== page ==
Win/Win When Writing: Grade Less to Help Students Learn More
By Donni Davis-Perry, M.Ed.
The Virginia Department of Education’s (VDOE) state-directed project Instructional Consultation and Assessment Teams (ICAT) has been implemented in the Commonwealth since 1999. This important initiative provides training and technical assistance for conducting formative assessments, delivering quality instruction and interventions, collecting and analyzing data, and engagning in a problem-solving process. Further, ICAT provides professional development for teachers and administrators in reading, writing, math, and behavior.
When teachers follow the ICAT problem solving-process, they explore specific dimensions in each content area around which formative assessments are conducted. As an example, Figure 1 identifies the specific dimensions of writing. The dimensions guide teachers to probe what students know in each area – what they can do and how they think.
Figure 1. ICAT writing dimensions.
From Instructional Consultation and Assessment Teams: Training Manual, Book 3, 2011, p. 12. Baltimore, MD: ICAT Publishing.
The ICAT training manual, Book 3 (Gravois, 2011), presents a strategy that allows educators to direct a laser-like focus on learning to improve student writing. The 80/20 Rule, a strategy for editing, reminds teachers to monitor the amount of challenge when teaching and grading students’ writing assignments to ensure it is appropriate. When using the 80/20 Rule, teachers tell their students to concentrate their efforts on one or two skills for each writing task. This assessment practice prevents students from feeling overwhelmed and defeated when papers are returned with multiple errors and revisions.
The process begins with evidence-based writing instruction. Next, teachers and students collaboratively set writing goals for each assignment. When assessing student writing and determing areas in need of improvement, teachers focus their attention on a maximum of 20% of the student’s writing. For example, when John and Mr. Morley review previous writing assignments, they select written expression (the writing dimension) as a learning goal and an area of focus for the assignment. Mr. Morley works with a small group of students who are focused on learning how to make their writing interesting and descriptive. Mr. Morley teaches the students the expanded sentence strategy found in the ICAT manual, Book 3 (Gravois, 2011). Students begin by selecting sentences from their own writing or published text. They place the words from the sentence in a chart (see Figure 2) to determine what type of words could be used to expand and make the sentence more interesting. They add these words (see words in red) and then rewrite the expanded sentence and place it back into the selection. Mr. Morley provides confirming and corrective feedback and allows time for plenty of successful practice. After students practice this strategy, they have learned to revise their writing and to write more descriptively.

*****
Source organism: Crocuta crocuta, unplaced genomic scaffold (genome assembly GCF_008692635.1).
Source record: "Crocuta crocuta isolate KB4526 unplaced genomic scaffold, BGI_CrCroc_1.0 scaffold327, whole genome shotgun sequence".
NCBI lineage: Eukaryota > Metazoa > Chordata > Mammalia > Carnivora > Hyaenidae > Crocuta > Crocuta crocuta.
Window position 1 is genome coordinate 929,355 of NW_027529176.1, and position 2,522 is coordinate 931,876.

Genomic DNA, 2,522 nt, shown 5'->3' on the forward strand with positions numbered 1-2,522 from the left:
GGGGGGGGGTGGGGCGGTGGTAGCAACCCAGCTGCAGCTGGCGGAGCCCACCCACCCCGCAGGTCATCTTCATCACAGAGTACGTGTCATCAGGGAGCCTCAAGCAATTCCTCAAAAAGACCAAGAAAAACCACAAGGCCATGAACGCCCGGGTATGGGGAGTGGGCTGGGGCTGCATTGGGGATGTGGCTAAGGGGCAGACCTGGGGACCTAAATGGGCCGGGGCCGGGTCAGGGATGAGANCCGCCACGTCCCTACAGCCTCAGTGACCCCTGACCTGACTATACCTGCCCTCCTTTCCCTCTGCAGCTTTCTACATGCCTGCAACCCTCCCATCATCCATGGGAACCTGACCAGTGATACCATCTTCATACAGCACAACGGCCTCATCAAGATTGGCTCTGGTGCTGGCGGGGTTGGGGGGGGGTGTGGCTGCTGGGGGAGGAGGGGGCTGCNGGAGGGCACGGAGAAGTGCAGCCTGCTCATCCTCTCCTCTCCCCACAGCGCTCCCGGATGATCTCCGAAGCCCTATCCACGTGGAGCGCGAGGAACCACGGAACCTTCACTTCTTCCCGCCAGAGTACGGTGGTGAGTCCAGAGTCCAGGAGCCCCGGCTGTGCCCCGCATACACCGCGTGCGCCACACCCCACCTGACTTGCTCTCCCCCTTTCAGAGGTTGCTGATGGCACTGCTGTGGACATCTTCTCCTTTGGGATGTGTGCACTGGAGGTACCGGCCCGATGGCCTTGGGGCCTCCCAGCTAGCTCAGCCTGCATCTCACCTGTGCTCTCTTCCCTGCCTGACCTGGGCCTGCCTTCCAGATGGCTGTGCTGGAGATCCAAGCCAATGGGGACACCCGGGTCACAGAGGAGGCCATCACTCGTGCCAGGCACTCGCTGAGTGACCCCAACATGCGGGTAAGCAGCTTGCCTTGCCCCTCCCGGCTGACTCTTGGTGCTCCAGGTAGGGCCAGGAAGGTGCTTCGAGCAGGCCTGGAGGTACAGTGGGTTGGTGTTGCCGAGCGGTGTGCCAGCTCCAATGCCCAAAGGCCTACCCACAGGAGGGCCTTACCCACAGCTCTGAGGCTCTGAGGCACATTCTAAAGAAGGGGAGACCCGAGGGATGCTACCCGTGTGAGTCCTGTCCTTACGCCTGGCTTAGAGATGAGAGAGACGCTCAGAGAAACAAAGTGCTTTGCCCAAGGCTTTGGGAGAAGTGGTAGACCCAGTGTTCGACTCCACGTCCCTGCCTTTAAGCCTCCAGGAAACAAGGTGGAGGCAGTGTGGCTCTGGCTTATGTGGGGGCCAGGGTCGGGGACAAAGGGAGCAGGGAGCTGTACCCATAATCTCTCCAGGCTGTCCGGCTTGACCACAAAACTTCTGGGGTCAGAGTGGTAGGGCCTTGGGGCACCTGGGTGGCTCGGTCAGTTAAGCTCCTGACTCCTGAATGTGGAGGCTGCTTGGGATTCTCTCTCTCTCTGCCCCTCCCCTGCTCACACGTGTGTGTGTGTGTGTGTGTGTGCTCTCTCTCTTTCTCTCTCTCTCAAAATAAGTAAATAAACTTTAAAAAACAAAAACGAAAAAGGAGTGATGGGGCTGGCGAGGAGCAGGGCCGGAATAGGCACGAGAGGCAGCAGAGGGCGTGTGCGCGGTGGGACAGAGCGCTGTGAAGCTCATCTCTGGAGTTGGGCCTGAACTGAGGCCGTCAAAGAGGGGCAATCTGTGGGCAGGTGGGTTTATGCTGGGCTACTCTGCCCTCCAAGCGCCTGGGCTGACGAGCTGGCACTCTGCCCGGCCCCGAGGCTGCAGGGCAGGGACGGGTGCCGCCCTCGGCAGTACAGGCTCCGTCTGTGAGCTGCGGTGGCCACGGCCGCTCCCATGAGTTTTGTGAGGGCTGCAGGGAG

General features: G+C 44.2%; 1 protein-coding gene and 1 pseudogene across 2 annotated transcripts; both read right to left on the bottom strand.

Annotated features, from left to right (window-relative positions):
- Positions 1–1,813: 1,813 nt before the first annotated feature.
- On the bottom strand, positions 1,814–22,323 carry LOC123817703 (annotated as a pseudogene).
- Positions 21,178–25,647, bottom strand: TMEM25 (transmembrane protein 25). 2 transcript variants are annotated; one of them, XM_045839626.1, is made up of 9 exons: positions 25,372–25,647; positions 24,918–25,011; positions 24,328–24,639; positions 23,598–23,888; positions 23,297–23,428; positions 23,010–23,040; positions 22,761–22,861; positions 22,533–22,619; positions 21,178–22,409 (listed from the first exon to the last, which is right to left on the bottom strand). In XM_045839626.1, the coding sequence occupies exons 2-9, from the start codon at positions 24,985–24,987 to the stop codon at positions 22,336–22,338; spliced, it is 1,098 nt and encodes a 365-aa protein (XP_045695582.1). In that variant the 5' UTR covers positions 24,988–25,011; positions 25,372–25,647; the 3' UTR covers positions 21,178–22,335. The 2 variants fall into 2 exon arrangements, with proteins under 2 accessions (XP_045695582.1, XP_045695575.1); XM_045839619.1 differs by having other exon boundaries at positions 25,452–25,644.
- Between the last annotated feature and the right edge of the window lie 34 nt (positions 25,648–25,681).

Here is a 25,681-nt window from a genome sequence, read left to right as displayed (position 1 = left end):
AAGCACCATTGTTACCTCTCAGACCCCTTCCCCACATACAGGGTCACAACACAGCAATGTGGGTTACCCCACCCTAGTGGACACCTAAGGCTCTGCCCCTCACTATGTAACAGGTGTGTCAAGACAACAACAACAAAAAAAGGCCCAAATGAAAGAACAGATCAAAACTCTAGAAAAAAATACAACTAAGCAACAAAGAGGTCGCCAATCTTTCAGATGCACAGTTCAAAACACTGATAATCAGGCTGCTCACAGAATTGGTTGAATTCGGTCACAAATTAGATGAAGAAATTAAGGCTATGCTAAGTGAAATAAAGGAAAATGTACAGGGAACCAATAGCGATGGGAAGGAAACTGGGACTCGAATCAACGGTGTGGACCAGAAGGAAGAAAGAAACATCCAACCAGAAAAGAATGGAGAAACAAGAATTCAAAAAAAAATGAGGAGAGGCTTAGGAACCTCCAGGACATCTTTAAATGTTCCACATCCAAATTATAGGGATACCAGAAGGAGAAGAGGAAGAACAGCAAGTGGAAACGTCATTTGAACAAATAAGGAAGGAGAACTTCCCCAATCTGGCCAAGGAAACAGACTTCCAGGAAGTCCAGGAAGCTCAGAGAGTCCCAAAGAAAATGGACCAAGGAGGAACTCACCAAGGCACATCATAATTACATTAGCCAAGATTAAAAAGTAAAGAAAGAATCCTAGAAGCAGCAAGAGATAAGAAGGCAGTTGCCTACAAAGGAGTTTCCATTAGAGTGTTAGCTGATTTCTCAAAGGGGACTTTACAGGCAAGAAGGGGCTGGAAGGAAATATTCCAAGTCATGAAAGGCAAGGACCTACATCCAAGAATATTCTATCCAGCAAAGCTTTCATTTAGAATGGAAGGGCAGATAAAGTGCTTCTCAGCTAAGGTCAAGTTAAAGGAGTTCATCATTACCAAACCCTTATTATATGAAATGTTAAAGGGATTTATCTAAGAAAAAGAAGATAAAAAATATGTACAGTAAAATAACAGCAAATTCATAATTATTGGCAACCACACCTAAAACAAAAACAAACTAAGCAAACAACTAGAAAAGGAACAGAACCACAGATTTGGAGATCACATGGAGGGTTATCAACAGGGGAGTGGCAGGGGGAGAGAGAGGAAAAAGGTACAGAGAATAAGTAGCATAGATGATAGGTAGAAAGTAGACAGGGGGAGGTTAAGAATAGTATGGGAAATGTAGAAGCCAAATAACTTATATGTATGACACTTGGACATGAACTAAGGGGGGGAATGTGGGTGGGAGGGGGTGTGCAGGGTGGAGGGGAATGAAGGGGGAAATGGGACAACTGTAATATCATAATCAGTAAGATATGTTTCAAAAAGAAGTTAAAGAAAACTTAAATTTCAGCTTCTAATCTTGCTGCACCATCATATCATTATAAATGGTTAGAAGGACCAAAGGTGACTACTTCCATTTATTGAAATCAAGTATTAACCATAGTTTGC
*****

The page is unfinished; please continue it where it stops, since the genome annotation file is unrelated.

Figure 2. Expanded sentences chart.
Adapted from Instructional Consultation and Assessment Teams: Training Manual, Book 3, 2011, p. 36. Baltimore, MD: ICAT Publishing.
When Mr. Morley provides feedback to John, he focuses on the second paragraph for teaching and learning without grading the remainder of the paper. Although the second paragraph contains spelling and grammatical errors, they first concentrate on finding descriptive sentences in John’s writing. Then they look further for a few sentences that could be expanded. John applies what he learned during the lesson and revises these sentences. At the top of the paper, Mr. Morley identifies the focus paragraph and the dimension on which the assignment was graded and revised.
Using the 80/20 Rule helps create optimal conditions for learning (Gravois, 2011). Teachers strategically focus instruction and grade assignments to maximize student performance, and students use their revisions as a learning tool. Teachers focus their attention on a select section within the assignment and asses the student’s mastery of a specific skill. Students focus on using writing strategies to increase learning and improve specific skills over time.
Gravois, T., Gickling, E., & Rosenfield, S. (2011). Training in instructional consultation, assessment and teaming: Book 3 ICAT Skill Acquisition Sessions 4-7. Baltimore, MD: ICAT Publishing.
If your school is interested in learning more about the ICAT initiative, please contact Donni Davis-Perry, specialist at The College of William and Mary Training and Technical Assistance Center (T/TAC); firstname.lastname@example.org.